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Cambodian workers fight for a living wage

Disquiet grows as government offer falls far short of workers' hopes

<p>Striking garment workers gather in Freedom Park to protest against the government's latest minimum wage increase</p>

Striking garment workers gather in Freedom Park to protest against the government's latest minimum wage increase

  • Abby Seiff, Phnom Penh
  • Cambodia
  • December 26, 2013
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By the time unionists and the government had hashed out their latest disappointing minimum wage plan this week, workers at the Great Union (Cambodia) Garment Co. factory had already caught wind of the proposal.

Cambodia already has among the lowest average salaries in Southeast Asia, and months of campaigning by unions piled pressure on the government.

But it was to little avail. Workers learned they would receive just a $15 rise, nudging their monthly income to $95, instead of the $160 a month recommended by rights groups and labor experts.

It would take an entire five years, in fact, before the wage would reach that figure, according to the long-awaited plan rolled out on December 24 by the Ministry of Labor.

As workers shuffled out of the factory gates for lunch, their distress was palpable.

 “Compared to inflation, $15 dollars more really cannot balance out. Everything is getting higher,” said Chhorn Chengly, 39, while a friend sombrely nodded in agreement.

“The rent, the food, the vegetables – everything costs more now. I won’t die from starvation, but I certainly can’t save any money.”

It is these conditions, experienced in near equal by hundreds of thousands of garment workers, that have led to repeated strikes and protests. But the wage raise announcement threatens a new level of unrest among an ever-more desperate population.

To be a garment worker is to very much live day to day. Chengly has worked in the industry for more than a decade. The job beats the far more precarious work of farming; but only just.  

In order to make a living wage off of the current base minimum of $80 a month, Chengly works at least six days a week for between 10 and 12 hours a day. Some colleagues – especially young, single men – work seven days a week.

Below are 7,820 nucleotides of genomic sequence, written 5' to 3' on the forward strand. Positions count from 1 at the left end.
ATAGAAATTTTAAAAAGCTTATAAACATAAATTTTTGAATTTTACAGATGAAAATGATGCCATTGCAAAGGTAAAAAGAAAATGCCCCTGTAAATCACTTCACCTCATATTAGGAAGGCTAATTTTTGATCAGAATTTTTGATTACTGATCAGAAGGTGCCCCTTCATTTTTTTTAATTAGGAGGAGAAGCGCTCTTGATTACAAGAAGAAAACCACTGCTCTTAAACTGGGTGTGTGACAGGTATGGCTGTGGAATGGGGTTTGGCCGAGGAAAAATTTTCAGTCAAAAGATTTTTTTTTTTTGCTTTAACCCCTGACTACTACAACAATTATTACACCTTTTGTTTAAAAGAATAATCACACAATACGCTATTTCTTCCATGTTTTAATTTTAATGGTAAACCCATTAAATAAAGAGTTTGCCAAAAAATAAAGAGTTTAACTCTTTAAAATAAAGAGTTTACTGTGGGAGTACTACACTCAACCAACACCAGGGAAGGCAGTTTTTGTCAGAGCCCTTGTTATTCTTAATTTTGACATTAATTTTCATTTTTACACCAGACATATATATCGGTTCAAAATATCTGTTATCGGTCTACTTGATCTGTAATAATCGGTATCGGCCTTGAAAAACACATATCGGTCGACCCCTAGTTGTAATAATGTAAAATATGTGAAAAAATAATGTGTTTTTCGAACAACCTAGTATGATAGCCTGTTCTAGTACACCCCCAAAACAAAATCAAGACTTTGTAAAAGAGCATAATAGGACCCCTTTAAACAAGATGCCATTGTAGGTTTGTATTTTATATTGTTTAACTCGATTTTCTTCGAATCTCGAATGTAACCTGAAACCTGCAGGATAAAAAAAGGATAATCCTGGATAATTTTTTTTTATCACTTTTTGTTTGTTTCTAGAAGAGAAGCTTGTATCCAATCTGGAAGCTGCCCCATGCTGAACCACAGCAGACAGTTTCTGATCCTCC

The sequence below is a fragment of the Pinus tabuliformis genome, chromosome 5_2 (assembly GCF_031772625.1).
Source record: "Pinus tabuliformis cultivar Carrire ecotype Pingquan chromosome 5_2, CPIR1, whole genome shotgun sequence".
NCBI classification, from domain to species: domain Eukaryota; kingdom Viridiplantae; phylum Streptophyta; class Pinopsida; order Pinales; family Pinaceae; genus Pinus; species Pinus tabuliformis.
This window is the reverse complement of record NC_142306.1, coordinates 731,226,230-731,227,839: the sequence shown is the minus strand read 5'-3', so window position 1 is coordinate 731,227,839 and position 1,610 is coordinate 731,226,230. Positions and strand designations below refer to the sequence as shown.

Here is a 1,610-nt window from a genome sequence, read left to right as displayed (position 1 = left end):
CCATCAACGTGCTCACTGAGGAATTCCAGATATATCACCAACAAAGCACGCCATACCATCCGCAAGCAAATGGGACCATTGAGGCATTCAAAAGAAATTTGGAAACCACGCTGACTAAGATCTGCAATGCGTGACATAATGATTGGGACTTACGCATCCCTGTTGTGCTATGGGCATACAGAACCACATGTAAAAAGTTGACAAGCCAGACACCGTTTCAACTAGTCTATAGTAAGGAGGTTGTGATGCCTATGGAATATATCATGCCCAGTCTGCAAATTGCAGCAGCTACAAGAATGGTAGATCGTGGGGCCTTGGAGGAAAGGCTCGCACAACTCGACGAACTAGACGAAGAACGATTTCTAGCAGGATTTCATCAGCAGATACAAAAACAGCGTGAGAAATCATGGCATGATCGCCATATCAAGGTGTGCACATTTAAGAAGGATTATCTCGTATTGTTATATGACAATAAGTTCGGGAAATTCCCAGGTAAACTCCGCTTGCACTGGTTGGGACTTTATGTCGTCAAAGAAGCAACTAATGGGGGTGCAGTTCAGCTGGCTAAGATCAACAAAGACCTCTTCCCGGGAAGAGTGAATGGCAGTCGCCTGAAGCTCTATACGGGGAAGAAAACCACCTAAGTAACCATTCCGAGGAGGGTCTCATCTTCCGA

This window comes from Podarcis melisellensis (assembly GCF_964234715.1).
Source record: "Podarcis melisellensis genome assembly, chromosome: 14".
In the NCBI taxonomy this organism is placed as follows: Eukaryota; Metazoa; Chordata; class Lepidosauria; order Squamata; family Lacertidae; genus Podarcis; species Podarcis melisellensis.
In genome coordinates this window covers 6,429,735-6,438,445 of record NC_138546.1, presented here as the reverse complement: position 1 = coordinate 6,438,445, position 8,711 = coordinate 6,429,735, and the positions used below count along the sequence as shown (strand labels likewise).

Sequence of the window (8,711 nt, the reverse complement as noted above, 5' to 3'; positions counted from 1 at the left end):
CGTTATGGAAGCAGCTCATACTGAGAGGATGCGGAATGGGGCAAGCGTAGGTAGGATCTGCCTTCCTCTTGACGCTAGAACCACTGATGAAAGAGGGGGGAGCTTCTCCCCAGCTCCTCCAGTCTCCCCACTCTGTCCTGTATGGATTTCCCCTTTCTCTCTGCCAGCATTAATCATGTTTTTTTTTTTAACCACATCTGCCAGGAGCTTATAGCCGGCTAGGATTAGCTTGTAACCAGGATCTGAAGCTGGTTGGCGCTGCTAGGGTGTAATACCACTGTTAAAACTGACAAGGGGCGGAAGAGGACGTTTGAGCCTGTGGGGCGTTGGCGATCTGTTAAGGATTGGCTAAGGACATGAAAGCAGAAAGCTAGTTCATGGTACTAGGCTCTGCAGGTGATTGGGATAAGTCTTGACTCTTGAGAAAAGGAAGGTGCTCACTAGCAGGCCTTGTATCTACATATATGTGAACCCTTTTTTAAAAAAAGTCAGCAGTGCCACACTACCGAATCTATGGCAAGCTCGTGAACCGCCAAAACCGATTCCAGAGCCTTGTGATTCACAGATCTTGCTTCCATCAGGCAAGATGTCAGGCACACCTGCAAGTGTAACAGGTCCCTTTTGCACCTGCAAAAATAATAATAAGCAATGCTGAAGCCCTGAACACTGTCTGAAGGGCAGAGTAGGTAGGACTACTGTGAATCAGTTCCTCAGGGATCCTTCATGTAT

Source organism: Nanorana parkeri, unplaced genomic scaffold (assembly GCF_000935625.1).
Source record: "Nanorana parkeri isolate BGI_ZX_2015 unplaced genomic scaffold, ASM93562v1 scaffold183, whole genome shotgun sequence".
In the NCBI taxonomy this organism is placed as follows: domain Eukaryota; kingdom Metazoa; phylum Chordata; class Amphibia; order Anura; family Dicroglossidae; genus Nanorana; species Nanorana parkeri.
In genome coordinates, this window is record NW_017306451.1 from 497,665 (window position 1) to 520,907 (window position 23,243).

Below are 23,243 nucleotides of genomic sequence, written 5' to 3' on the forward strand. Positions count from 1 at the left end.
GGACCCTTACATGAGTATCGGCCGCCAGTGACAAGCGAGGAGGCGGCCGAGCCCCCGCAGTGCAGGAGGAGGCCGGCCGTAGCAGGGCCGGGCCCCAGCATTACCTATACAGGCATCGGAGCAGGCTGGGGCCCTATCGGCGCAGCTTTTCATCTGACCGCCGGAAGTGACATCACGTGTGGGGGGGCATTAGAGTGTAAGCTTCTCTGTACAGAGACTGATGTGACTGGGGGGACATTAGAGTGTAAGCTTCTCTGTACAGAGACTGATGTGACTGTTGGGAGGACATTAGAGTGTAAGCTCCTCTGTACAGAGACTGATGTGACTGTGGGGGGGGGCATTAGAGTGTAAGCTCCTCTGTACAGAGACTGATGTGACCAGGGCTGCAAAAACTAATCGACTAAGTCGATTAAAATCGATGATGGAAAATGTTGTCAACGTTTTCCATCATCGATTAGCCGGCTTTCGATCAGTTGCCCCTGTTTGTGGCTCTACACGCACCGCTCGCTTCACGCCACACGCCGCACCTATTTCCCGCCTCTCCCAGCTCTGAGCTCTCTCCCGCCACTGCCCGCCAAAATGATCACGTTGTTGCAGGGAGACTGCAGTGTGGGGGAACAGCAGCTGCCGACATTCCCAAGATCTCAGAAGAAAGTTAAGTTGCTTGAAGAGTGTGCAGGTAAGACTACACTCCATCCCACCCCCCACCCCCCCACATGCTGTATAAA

By working 60 to 72 hours a week, she makes about $120 a month.

The bulk of that money goes on food, which has been rising steadily in price for the past year, but has skyrocketed by up to 30 percent in the month since the government enacted a new customs policy. The rest goes on housing and her family, who live in another province and are raising her 12-year-old daughter.

Her other daughter, six, lives in Phnom Penh, where Chengly’s husband can look after her during the day before setting off for work at night. The situation is far from ideal, but the couple can’t afford to have both children living at home.

The wage policy signed off by the Labor Advisory Committee – a group that includes government, union, and factory representatives – came as a stark setback to workers hoping for a living wage. The first raise goes into effect in April 2014, with a $15 bump to be enacted each year until 2018. The move came, according to its statement, “following in-depth consultation and discussion”.

Denied a living wage yet again, the ranks of striking workers have swollen since Tuesday. The opposition party has been quick to jump on the strikers’ cause – leading thousands of them in marches across the capital and further afield.

Khun Tharo, a program officer at Solidarity Center/ACILS, said that unless the government moves swiftly to negotiate a solution, protests are quickly going to get “out of control.”

“It’s going to be widespread. I think it’s going to lead to labor unrest in this country.”

According to Tharo, nearly 80 factories are already striking. That represents a significant proportion of the country’s estimated 400,000 workers who are employed across some 400 factories.

Should striking expand, it could cripple the kingdom’s garment industry. The cornerstone of Cambodia’s economy, garment exports netted $4.44 billion last year and are on target to surpass $5 billion this year. A major producer for brands like H&M and Gap, work stoppages could have ripple effects on a global supply chain.

Workers, aware of the leverage that they hold in this situation, have been pushing their case with roadblocks and mass marches. At Freedom Park – the epicenter of an ongoing election-related protest carried out by the opposition party – thousands of workers have begun gathering to vent their frustrations.

The strikes, said Tharo, have “not yet led to serious violence. But if the government tries to postpone this [negotiation] process, it’s going to lead to violence.”

Fearing such violence, the Garment Manufacturers Association in Cambodia (GMAC) on Thursday morning advised its 400-plus member factories to consider shutting down.

In a letter obtained by UCAN, the association urged that factories stop operation for the “whole of this week”.

If the workers are working in the factories, some bad elements of the demonstrators will go around and destroy your factories gates and properties in order to force the workers out to join the demonstration to demand the wage of US$160,” reads the letter. “It is safer if there are no workers in the factories.”

But despite GMAC's wish to pretend otherwise, the workers who have begun turning out en masse are coerced by no one. They are, instead, being forced into the streets by simple economics.

"It's not enough money to live on, but I don't have any other work I can do," said Tam Yam, 20, who works 10 or more hours a day, seven days a week in order to eke out $130 a month. "If there are strikes, I will join."

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